Terror is the Price of Liberty
The reason why most homicidal jihadist maniacs in Europe use homemade bombs or mow pedestrians down with cars is that it is exceedingly difficult to obtain a gun in those countries. It’s not impossible - nothing’s impossible — but it is very difficult. In fact, in some cases, the European attackers couldn’t even rent the bigger truck they really wanted to use to mow people down, and had to settle for renting a Ford Transit van. It’s like all the trite, jejune pro-gun retorts about banning cars come to life.
Yes, I know Switzerland has a lot of guns. The Swiss also take responsibility, order, and discipline seriously. If you want to make us more like Switzerland, that’s a conversation with which I am totally cool.
I have resigned myself to the reality that America lacks the foresight or political will to do a thing about mass shootings. The 2nd Amendment, as recently interpreted by the Supreme Court, guarantees an individual’s right to possess and own a firearm for hunting, sport, and protection. States can, however, impose restrictions on the ownership of certain types of firearms, and New York’s own SAFE Act passes Constitutional muster, despite what somebody’s lawn sign might say.
Some random guy set up an arsenal of weapons in a casino hotel and then rained bullets and death at people below who just wanted to hear some music. Just under 60 people killed and over 500 injured, and for what? How is that “freedom”?
How do you reconcile “liberty” with an inability to peacefully enjoy an outdoor concert? Why does the freedom to own an arsenal of weapons and ammunition trump a citizen’s freedom to listen to Jason Aldean without having to duck for cover or “get small”? Why does the freedom to outfit oneself with the ability to shoot thousands of bullets at innocent people over the course of 10 minutes outweigh the right of those concertgoers to not have bullets shot at them in such volume, at such rapid succession? Why did Adam Lanza’s right to bear those arms outweigh the rights of 20 first graders to see their next Christmas? Where was liberty and freedom for those kids and teachers? The kids’ parents? Are they more free? Would they be more free if they lived in a country where guns like that aren’t available, like the UK or Canada, but their kids were alive?
In Congress, concerned lawmakers bleat about “mental health” while pocketing blood money from the gun industry lobby. Yet when proposals are put before them to restrict gun sales to people who have been adjudicated to be mentally ill, they reject them. When they are given an opportunity to ban gun sales to people on the FAA/DHS no fly list, they reject that. Objectively speaking, why isn’t that political suicide, to back the sale of literal arsenals of weaponry to the mentally ill or suspected terrorists?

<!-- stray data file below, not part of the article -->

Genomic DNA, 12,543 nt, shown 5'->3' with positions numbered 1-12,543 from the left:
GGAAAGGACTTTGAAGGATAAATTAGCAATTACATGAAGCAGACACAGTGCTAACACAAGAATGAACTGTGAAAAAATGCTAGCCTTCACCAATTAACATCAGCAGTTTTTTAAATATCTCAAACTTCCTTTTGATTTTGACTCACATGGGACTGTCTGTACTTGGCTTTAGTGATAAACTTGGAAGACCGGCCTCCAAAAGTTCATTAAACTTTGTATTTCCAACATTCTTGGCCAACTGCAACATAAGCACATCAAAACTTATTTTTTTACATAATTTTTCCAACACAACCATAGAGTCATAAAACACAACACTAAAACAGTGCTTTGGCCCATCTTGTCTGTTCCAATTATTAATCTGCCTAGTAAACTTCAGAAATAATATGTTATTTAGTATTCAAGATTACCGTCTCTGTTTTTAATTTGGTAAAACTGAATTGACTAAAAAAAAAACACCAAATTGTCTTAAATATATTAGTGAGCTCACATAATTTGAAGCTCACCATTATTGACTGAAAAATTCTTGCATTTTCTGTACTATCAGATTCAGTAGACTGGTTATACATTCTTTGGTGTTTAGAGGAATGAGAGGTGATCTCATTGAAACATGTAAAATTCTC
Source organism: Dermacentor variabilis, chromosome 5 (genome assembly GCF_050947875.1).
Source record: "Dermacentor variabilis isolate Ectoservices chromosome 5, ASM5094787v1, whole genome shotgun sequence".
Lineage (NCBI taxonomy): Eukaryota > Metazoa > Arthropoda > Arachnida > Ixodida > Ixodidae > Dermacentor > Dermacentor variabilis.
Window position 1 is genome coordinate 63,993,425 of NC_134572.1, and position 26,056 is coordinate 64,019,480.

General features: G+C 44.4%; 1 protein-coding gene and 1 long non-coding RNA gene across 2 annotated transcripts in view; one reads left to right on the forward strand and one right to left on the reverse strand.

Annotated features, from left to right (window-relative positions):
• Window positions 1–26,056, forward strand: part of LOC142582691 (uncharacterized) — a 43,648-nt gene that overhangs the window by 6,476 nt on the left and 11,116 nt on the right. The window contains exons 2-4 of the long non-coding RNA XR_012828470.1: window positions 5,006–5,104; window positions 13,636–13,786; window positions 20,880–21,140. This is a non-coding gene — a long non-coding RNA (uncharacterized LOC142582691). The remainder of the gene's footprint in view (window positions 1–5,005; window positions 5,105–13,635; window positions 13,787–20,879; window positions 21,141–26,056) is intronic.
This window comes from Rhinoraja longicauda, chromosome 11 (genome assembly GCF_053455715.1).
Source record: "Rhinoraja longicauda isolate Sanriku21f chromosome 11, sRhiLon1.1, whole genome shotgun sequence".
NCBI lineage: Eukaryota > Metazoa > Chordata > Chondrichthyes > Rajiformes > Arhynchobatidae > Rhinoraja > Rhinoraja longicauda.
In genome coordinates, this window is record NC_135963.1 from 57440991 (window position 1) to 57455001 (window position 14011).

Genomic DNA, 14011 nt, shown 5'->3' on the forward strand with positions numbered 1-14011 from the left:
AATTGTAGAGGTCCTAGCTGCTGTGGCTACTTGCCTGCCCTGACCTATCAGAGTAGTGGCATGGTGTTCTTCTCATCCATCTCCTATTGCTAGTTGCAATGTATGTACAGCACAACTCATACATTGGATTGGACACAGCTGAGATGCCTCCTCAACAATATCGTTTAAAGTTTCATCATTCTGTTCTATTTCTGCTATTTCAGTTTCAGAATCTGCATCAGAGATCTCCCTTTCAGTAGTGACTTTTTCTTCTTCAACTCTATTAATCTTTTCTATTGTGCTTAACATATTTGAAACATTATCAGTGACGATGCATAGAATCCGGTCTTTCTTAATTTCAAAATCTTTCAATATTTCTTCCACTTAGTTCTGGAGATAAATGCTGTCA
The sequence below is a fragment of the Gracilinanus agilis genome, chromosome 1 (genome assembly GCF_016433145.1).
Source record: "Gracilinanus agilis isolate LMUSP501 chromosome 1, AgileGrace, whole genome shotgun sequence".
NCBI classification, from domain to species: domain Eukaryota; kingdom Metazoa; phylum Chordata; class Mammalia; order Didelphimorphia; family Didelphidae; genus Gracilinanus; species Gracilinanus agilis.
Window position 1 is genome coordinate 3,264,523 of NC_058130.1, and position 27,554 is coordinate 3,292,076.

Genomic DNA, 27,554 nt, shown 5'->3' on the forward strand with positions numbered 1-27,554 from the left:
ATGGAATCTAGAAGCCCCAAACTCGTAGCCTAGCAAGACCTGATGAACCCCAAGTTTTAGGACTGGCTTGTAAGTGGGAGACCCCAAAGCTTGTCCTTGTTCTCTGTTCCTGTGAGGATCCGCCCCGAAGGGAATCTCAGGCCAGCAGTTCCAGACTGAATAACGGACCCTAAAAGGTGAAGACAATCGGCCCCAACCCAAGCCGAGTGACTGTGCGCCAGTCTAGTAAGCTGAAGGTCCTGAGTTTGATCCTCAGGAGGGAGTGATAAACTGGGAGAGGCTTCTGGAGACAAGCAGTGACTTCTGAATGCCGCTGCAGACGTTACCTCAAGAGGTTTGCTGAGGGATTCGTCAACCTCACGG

Here is some choice verbiage from our own Rep. Chris Collins, from just this week:
At a closed-door meeting of House Republicans on Tuesday, there was talk about what happened Sunday in Las Vegas, but, according to several members, little was said about a legislative response.
“We all discussed the tragedy and certainly all of our thoughts and prayers go out to them, and that was pretty much the total extent of it,” said Rep. Chris Collins (R-N.Y.).
Thoughts and prayers, and let’s move on to financing a massive tax cut for millionaires by hiking taxes on the middle class.
Collins added that Congress ought to focus on mental health rather than gun restrictions: “We are not going to knee-jerk react to every situation. The Democrats continue to want to say, when a mentally deranged person does what they do, it’s the gun’s fault, not the shooter’s fault. . . . People focused on mayhem and the kind of evil this person was — in their heart, you can’t stop them. They will do it one way or the other. You can’t stop a mentally deranged person.”
“You can’t stop a mentally deranged person”, except perhaps with universal access to mental health care and appropriate treatment and medication. They’ll do it one way or another, so let’s not restrict the number of available “ways”? Choosing to commit murder may not be something you can legislatively prevent, but limiting the extent of that murderous intent is. No one can perch 32 floors above a concert and in 11 minutes kill 60 people, wounding 500 with a knife, or even with a pistol. Pretending there’s nothing that can be done is stupid; restricting one’s response only to thoughts and/or prayers is depraved.
After all, when Chris Collins is asked to guarantee universal health coverage to every American — including for mental health treatment and medication — he told the Batavian,
The Democrats want universal health care, no if ands, or buts. Hillary Clinton wanted that. Barack Obama wanted that. They never could get there and that’s when we ended up with the abomination that I call Obamacare…The life I live is here now, and Republicans will never support universal health.
So, Congress should “focus on mental health” but will “never support universal health”. In other words, get yourself the psychiatric care you need, if you can afford it, and voila! No more mass shootings!
Like it matters.
Rep. Collins admits he wasn’t able to read entire health care bill and had to rely on staff https://t.co/5NN39ElZAj https://t.co/UmK3tuCfFC— CNN (@CNN) May 4, 2017
Just as every civilized, 1st world country has seemingly figured out how to guarantee universal health coverage, every 1st world country has devised a way to prevent most mass shootings; after Dunblane, the UK acted. After Port Arthur, Australia did more than just offer up a round of thoughts and prayers. There are horrific exceptions, obviously, but how many mass shootings has, e.g., Norway suffered since Anders Breivik?